North Korea fired a "hypersonic missile" this week that successfully hit a target, state news agency KCNA reported on Thursday, its second such test as the country pursues new military capabilities amid stalled denuclearisation talks.
The launch on Wednesday was the first by North Korea since October and was detected by several militaries in the region, drawing criticism from governments in the United States, South Korea, and Japan.
North Korea first tested a hypersonic missile in September, joining a race headed by major military powers to deploy the advanced weapons system.
Hypersonic weapons usually fly towards targets at lower altitudes than ballistic missiles and can achieve more than five times the speed of sound - or about 6,200 km per hour (3,850 mph).
Despite their name, analysts say the main feature of hypersonic weapons is not speed - which can sometimes be matched or exceeded by traditional ballistic missile warheads - but their manoeuvrability.
In Wednesday's test, the "hypersonic gliding warhead" detached from its rocket booster and manoeuvred 120 km (75 miles) laterally before it "precisely hit" a target 700 km (430 miles) away, KCNA reported.
The missile demonstrated its ability to combine "multi-step glide jump flight and strong lateral manoeuvring," KCNA said.
The test also confirmed components such as flight control and its ability to operate in the winter, KCNA added.
"The successive successes in the test launches in the hypersonic missile sector have strategic significance in that they hasten a task for modernizing strategic armed force of the state," the KCNA report said.
While it has not tested nuclear bombs or long-range intercontinental ballistic missiles (ICBMs) since 2017, in recent years North Korea has developed and launched a range of more manoeuvrable missiles and warheads likely aimed at being able to overcome missile defences like those wielded by South Korea and the United States, analysts have said.
"My impression is that the North Koreans have identified hypersonic gliders as a potentially useful qualitative means to cope with missile defence," said Ankit Panda, a senior fellow at the U.S.-based Carnegie Endowment for International Peace.
Hypersonic weapons are considered the next generation of arms that aim to rob adversaries of reaction time and traditional defeat mechanisms.
Last month the United States completed construction of a massive, $1.5 billion long-range radar for a homeland missile defence system in Alaska that it says can track ballistic missiles as well as hypersonic weapons from countries such as North Korea.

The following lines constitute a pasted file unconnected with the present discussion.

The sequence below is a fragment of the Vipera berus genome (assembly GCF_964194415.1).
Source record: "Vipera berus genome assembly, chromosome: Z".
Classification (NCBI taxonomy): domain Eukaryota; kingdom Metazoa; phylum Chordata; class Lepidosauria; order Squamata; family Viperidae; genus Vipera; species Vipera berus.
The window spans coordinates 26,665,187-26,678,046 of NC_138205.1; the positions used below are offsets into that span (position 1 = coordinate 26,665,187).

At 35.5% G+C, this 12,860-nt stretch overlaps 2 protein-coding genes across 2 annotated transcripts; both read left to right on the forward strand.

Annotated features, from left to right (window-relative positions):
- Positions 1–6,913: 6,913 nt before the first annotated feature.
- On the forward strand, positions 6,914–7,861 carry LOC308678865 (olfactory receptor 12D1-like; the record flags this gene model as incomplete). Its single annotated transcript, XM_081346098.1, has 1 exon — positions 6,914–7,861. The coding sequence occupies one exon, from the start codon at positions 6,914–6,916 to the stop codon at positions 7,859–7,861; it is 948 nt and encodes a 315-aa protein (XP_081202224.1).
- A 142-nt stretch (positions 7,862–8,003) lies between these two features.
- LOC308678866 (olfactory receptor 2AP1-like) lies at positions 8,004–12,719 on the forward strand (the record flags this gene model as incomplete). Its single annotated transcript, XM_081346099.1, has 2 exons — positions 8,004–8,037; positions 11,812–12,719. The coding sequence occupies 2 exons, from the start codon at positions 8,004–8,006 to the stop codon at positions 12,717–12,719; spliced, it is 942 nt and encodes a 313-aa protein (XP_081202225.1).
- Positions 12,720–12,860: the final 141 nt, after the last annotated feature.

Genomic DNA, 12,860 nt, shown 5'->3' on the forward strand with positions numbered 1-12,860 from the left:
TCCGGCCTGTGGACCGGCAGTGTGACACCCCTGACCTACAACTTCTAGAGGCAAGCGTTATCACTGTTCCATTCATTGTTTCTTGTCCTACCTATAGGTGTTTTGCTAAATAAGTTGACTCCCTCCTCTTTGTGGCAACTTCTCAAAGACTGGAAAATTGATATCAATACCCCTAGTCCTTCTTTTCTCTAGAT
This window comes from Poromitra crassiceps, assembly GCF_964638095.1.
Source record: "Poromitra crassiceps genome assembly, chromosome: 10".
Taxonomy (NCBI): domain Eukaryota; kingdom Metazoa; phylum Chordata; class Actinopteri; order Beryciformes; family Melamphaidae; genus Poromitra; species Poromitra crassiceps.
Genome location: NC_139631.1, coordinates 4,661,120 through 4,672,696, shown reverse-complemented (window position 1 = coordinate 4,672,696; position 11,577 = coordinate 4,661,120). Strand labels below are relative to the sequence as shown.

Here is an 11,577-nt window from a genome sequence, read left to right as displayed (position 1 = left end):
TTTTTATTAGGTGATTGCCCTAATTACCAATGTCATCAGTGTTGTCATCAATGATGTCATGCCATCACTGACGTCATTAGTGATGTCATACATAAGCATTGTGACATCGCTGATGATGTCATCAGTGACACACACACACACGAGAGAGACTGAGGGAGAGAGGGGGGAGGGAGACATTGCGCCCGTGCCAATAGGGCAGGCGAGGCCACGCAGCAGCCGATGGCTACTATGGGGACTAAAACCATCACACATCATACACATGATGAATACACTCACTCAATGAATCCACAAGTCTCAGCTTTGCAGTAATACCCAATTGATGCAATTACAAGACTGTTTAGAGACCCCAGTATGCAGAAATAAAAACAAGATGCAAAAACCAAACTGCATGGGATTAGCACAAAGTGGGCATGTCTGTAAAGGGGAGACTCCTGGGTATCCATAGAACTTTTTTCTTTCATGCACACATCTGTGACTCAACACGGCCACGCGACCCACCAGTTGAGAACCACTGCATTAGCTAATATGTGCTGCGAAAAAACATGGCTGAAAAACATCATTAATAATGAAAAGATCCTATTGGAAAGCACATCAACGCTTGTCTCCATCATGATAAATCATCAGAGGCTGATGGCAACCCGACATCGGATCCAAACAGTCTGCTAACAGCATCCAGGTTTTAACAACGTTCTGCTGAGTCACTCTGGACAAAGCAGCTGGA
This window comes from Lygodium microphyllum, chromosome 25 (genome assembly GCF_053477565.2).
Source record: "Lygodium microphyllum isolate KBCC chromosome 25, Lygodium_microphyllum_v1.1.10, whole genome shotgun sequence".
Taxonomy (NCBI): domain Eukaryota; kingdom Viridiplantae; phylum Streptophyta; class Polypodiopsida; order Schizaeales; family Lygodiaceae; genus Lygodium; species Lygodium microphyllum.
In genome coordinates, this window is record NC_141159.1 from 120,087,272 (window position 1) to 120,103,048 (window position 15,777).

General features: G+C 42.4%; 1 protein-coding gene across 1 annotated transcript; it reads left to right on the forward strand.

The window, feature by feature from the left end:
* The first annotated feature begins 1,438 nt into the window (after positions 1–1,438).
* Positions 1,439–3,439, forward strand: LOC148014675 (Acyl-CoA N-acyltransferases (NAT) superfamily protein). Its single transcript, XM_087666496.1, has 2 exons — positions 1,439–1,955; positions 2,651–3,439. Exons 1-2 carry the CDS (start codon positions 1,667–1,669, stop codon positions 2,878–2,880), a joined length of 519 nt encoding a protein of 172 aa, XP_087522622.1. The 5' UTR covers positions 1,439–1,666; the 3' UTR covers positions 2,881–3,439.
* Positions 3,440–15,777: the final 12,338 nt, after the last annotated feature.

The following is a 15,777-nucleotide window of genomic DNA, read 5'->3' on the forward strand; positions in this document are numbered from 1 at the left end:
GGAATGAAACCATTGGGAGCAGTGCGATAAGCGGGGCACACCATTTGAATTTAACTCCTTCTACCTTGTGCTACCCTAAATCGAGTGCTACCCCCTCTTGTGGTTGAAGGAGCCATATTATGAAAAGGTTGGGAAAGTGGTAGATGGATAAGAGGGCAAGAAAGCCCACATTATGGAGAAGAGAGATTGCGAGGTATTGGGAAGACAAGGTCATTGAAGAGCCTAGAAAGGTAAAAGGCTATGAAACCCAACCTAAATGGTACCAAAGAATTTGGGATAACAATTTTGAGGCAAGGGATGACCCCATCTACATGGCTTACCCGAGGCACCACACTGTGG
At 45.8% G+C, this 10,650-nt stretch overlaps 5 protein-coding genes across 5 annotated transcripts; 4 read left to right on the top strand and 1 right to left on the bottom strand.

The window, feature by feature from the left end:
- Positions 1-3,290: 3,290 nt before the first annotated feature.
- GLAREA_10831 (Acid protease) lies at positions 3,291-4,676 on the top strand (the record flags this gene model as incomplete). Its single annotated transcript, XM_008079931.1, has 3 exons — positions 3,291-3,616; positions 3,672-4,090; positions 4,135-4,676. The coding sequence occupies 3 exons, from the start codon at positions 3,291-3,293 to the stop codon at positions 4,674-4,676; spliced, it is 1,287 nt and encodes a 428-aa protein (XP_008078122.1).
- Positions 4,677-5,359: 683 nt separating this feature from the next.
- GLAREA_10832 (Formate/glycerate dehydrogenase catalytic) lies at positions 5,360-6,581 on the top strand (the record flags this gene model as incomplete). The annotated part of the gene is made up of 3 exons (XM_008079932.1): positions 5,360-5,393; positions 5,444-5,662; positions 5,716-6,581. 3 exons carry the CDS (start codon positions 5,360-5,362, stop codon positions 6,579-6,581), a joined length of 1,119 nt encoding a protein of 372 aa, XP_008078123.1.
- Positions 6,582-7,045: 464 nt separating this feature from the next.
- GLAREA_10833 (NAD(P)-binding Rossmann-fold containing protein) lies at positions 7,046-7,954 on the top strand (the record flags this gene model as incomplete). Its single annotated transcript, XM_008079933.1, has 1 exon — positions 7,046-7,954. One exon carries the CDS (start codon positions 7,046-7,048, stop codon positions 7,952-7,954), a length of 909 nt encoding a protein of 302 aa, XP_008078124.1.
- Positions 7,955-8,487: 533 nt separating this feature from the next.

Photos of the missile used in Wednesday's test show what analysts said is a liquid-fueled ballistic missile with a conical-shaped Manoeuvrable Reentry Vehicle (MaRV) blasting off from a wheeled launch vehicle in a cloud of flame and smoke.
It is a different version from the weapon tested last year, and was first unveiled at a defence exhibition in Pyongyang in October, Panda said.
"They likely set up at least two separate development programmes," he added. "One of these was the Hwasong-8, which was tested in September. This missile, which shares a few features in common with the Hwasong-8, is another."
In a call with Japanese Foreign Minister Yoshimasa Hayashi on Thursday, U.S. Secretary of State Antony Blinken condemned the North Korea missile launch and discussed cooperation to achieve complete denuclearization and lasting peace on the Korean Peninsula, the U.S. State Department said in a statement.
Talks aimed at persuading North Korea to surrender its nuclear weapons and ballistic missile arsenal have been stalled since a series of summits between leader Kim Jong Un and then-U.S. President Donald Trump broke down with no agreement.
U.S. President Joe Biden's administration has said it is open to talking to North Korea, but Pyongyang has said American overtures are empty rhetoric without more substantive changes to "hostile policies" such as military drills and sanctions.
The latest test came just hours before South Korean President Moon Jae-in attended a groundbreaking ceremony for a rail line he hopes will eventually connect the divided Korean peninsula, casting doubts over his hopes for an eleventh-hour diplomatic breakthrough with North Korea before his five-year term ends in May.